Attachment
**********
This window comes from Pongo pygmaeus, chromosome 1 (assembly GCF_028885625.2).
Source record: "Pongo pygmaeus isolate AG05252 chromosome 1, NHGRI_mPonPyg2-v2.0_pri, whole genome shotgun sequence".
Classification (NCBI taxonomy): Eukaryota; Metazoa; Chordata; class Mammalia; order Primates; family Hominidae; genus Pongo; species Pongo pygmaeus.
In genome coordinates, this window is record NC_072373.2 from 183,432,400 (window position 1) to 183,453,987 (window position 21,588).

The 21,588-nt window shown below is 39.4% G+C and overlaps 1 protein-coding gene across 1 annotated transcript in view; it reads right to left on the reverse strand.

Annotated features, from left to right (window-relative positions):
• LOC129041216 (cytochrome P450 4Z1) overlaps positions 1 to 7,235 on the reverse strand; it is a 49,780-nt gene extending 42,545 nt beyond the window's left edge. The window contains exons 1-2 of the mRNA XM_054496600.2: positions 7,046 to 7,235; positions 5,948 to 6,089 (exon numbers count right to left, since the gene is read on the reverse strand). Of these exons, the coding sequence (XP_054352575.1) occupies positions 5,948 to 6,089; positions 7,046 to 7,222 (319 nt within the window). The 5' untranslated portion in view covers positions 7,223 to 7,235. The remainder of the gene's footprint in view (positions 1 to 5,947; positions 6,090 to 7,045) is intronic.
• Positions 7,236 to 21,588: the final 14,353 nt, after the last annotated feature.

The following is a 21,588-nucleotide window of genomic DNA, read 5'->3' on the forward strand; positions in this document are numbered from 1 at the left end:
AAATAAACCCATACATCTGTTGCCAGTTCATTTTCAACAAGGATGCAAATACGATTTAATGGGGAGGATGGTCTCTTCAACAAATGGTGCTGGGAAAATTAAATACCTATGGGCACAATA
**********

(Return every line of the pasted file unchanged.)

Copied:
This window comes from Pongo pygmaeus, chromosome 1 (assembly GCF_028885625.2).
Source record: "Pongo pygmaeus isolate AG05252 chromosome 1, NHGRI_mPonPyg2-v2.0_pri, whole genome shotgun sequence".
Classification (NCBI taxonomy): Eukaryota; Metazoa; Chordata; class Mammalia; order Primates; family Hominidae; genus Pongo; species Pongo pygmaeus.
In genome coordinates, this window is record NC_072373.2 from 183,432,400 (window position 1) to 183,453,987 (window position 21,588).

The 21,588-nt window shown below is 39.4% G+C and overlaps 1 protein-coding gene across 1 annotated transcript in view; it reads right to left on the reverse strand.

Annotated features, from left to right (window-relative positions):
• LOC129041216 (cytochrome P450 4Z1) overlaps positions 1 to 7,235 on the reverse strand; it is a 49,780-nt gene extending 42,545 nt beyond the window's left edge. The window contains exons 1-2 of the mRNA XM_054496600.2: positions 7,046 to 7,235; positions 5,948 to 6,089 (exon numbers count right to left, since the gene is read on the reverse strand). Of these exons, the coding sequence (XP_054352575.1) occupies positions 5,948 to 6,089; positions 7,046 to 7,222 (319 nt within the window). The 5' untranslated portion in view covers positions 7,223 to 7,235. The remainder of the gene's footprint in view (positions 1 to 5,947; positions 6,090 to 7,045) is intronic.
• Positions 7,236 to 21,588: the final 14,353 nt, after the last annotated feature.

The following is a 21,588-nucleotide window of genomic DNA, read 5'->3' on the forward strand; positions in this document are numbered from 1 at the left end:
AAATAAACCCATACATCTGTTGCCAGTTCATTTTCAACAAGGATGCAAATACGATTTAATGGGGAGGATGGTCTCTTCAACAAATGGTGCTGGGAAAATTAAATACCTATGGGCACAATA